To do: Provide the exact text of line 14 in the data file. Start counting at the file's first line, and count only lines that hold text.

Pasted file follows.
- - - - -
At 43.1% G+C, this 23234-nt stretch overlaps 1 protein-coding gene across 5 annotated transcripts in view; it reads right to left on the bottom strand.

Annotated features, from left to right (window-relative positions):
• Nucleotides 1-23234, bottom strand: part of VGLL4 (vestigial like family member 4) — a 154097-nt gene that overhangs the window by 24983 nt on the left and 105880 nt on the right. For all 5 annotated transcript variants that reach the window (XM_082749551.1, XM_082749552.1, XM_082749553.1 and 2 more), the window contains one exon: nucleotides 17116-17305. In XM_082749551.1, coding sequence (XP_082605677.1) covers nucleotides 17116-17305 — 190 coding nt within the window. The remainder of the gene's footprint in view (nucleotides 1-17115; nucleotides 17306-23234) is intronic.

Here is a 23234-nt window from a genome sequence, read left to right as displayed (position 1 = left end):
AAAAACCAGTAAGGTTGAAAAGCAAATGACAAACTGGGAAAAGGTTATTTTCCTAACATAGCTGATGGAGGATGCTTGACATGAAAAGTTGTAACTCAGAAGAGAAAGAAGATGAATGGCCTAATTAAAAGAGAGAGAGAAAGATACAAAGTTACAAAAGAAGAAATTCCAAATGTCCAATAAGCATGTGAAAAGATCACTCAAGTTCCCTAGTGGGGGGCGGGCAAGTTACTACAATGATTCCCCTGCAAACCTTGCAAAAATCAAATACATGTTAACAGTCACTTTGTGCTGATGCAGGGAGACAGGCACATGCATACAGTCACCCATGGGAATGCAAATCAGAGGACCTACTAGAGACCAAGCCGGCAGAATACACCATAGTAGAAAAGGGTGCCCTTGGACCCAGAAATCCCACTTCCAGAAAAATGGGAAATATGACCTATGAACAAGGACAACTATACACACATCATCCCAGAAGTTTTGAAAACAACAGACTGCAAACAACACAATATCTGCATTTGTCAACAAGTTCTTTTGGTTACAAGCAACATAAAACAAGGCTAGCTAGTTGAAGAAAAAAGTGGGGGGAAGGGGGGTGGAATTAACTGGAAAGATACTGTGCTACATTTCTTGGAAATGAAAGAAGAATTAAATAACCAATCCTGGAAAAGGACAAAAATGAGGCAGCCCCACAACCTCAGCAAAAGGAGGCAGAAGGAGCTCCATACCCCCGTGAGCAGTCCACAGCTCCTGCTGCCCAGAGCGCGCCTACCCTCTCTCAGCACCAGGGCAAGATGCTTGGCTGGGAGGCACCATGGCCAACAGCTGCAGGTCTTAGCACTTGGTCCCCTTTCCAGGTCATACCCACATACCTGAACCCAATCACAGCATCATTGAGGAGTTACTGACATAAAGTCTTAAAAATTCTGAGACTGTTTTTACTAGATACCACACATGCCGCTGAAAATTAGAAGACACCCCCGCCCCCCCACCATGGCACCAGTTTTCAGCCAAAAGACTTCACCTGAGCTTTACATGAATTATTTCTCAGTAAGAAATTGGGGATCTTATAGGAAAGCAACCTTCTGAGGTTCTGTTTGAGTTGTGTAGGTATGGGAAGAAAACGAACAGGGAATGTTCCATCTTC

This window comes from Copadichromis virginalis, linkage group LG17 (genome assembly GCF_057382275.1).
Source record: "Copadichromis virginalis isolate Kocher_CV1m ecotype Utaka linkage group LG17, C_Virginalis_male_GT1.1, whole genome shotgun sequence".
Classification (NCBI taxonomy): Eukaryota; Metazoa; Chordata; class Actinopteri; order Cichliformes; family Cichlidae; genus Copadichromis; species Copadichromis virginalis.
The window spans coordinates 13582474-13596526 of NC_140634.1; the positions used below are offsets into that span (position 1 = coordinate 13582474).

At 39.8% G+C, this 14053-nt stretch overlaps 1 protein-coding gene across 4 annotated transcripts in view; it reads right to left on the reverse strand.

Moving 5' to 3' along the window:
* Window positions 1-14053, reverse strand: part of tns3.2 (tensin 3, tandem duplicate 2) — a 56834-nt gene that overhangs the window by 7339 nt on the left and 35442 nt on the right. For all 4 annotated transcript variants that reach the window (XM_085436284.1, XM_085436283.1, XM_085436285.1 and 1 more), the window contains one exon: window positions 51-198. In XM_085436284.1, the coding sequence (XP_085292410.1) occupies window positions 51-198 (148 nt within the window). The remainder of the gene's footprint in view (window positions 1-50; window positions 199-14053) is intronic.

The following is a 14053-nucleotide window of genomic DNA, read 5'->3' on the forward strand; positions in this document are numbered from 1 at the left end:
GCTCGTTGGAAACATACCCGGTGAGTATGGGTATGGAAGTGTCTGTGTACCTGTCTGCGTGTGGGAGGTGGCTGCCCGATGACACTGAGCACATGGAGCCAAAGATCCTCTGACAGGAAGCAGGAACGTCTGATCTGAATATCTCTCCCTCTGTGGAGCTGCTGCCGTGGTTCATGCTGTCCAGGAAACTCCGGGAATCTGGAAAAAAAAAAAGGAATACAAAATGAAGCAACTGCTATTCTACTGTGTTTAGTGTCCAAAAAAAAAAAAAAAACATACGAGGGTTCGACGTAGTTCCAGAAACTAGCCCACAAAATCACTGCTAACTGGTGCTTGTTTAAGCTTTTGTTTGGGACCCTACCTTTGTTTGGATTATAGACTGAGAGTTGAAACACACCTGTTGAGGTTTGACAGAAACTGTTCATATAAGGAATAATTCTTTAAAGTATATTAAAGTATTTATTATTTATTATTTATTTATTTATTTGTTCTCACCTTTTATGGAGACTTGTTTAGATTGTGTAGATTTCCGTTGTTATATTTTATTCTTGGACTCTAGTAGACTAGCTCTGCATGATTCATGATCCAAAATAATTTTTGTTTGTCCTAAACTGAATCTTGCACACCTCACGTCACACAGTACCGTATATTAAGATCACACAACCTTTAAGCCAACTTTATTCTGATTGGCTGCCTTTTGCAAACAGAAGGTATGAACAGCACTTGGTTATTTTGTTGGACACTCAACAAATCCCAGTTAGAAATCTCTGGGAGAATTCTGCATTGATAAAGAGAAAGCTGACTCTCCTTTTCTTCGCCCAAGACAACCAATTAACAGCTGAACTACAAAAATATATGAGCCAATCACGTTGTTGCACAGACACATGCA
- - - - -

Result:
GCTCGTTGGAAACATACCCGGTGAGTATGGGTATGGAAGTGTCTGTGTACCTGTCTGCGTGTGGGAGGTGGCTGCCCGATGACACTGAGCACATGGAGCCAAAGATCCTCTGACAGGAAGCAGGAACGTCTGATCTGAATATCTCTCCCTCTGTGGAGCTGCTGCCGTGGTTCATGCTGTCCAGGAAACTCCGGGAATCTGGAAAAAAAAAAAGGAATACAAAATGAAGCAACTGCTATTCTACTGTGTTTAGTGTCCAAAAAAAAAAAAAAAACATACGAGGGTTCGACGTAGTTCCAGAAACTAGCCCACAAAATCACTGCTAACTGGTGCTTGTTTAAGCTTTTGTTTGGGACCCTACCTTTGTTTGGATTATAGACTGAGAGTTGAAACACACCTGTTGAGGTTTGACAGAAACTGTTCATATAAGGAATAATTCTTTAAAGTATATTAAAGTATTTATTATTTATTATTTATTTATTTATTTGTTCTCACCTTTTATGGAGACTTGTTTAGATTGTGTAGATTTCCGTTGTTATATTTTATTCTTGGACTCTAGTAGACTAGCTCTGCATGATTCATGATCCAAAATAATTTTTGTTTGTCCTAAACTGAATCTTGCACACCTCACGTCACACAGTACCGTATATTAAGATCACACAACCTTTAAGCCAACTTTATTCTGATTGGCTGCCTTTTGCAAACAGAAGGTATGAACAGCACTTGGTTATTTTGTTGGACACTCAACAAATCCCAGTTAGAAATCTCTGGGAGAATTCTGCATTGATAAAGAGAAAGCTGACTCTCCTTTTCTTCGCCCAAGACAACCAATTAACAGCTGAACTACAAAAATATATGAGCCAATCACGTTGTTGCACAGACACATGCA